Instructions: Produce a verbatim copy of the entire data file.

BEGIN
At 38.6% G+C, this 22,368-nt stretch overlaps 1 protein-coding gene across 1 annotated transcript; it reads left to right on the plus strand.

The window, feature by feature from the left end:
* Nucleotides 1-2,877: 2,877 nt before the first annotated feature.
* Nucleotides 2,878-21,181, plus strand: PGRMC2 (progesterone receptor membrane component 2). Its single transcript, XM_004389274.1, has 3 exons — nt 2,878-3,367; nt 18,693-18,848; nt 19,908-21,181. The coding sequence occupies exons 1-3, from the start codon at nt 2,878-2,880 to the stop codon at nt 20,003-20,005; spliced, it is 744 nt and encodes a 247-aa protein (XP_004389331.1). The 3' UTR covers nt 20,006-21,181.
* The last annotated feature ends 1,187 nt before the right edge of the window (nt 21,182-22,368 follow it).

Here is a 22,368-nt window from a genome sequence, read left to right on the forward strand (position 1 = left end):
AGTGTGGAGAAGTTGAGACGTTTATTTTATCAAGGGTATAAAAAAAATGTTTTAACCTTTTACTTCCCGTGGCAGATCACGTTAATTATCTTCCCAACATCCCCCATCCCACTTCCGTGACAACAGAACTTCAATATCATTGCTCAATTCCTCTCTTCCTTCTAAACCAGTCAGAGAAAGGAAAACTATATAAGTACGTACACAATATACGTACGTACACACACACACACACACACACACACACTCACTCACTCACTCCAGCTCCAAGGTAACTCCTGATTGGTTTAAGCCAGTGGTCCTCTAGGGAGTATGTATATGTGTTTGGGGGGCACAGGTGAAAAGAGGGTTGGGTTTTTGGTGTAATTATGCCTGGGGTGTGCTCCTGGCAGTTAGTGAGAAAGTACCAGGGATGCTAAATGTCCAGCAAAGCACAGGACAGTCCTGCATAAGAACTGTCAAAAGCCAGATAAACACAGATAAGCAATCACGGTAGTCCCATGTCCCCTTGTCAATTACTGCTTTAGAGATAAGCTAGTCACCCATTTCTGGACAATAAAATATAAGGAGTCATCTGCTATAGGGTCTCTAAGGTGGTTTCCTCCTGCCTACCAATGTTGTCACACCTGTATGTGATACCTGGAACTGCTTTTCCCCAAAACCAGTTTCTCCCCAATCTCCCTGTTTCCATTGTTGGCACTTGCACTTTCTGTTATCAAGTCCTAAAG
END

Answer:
At 38.6% G+C, this 22,368-nt stretch overlaps 1 protein-coding gene across 1 annotated transcript; it reads left to right on the plus strand.

The window, feature by feature from the left end:
* Nucleotides 1-2,877: 2,877 nt before the first annotated feature.
* Nucleotides 2,878-21,181, plus strand: PGRMC2 (progesterone receptor membrane component 2). Its single transcript, XM_004389274.1, has 3 exons — nt 2,878-3,367; nt 18,693-18,848; nt 19,908-21,181. The coding sequence occupies exons 1-3, from the start codon at nt 2,878-2,880 to the stop codon at nt 20,003-20,005; spliced, it is 744 nt and encodes a 247-aa protein (XP_004389331.1). The 3' UTR covers nt 20,006-21,181.
* The last annotated feature ends 1,187 nt before the right edge of the window (nt 21,182-22,368 follow it).

Here is a 22,368-nt window from a genome sequence, read left to right on the forward strand (position 1 = left end):
AGTGTGGAGAAGTTGAGACGTTTATTTTATCAAGGGTATAAAAAAAATGTTTTAACCTTTTACTTCCCGTGGCAGATCACGTTAATTATCTTCCCAACATCCCCCATCCCACTTCCGTGACAACAGAACTTCAATATCATTGCTCAATTCCTCTCTTCCTTCTAAACCAGTCAGAGAAAGGAAAACTATATAAGTACGTACACAATATACGTACGTACACACACACACACACACACACACACACTCACTCACTCACTCCAGCTCCAAGGTAACTCCTGATTGGTTTAAGCCAGTGGTCCTCTAGGGAGTATGTATATGTGTTTGGGGGGCACAGGTGAAAAGAGGGTTGGGTTTTTGGTGTAATTATGCCTGGGGTGTGCTCCTGGCAGTTAGTGAGAAAGTACCAGGGATGCTAAATGTCCAGCAAAGCACAGGACAGTCCTGCATAAGAACTGTCAAAAGCCAGATAAACACAGATAAGCAATCACGGTAGTCCCATGTCCCCTTGTCAATTACTGCTTTAGAGATAAGCTAGTCACCCATTTCTGGACAATAAAATATAAGGAGTCATCTGCTATAGGGTCTCTAAGGTGGTTTCCTCCTGCCTACCAATGTTGTCACACCTGTATGTGATACCTGGAACTGCTTTTCCCCAAAACCAGTTTCTCCCCAATCTCCCTGTTTCCATTGTTGGCACTTGCACTTTCTGTTATCAAGTCCTAAAG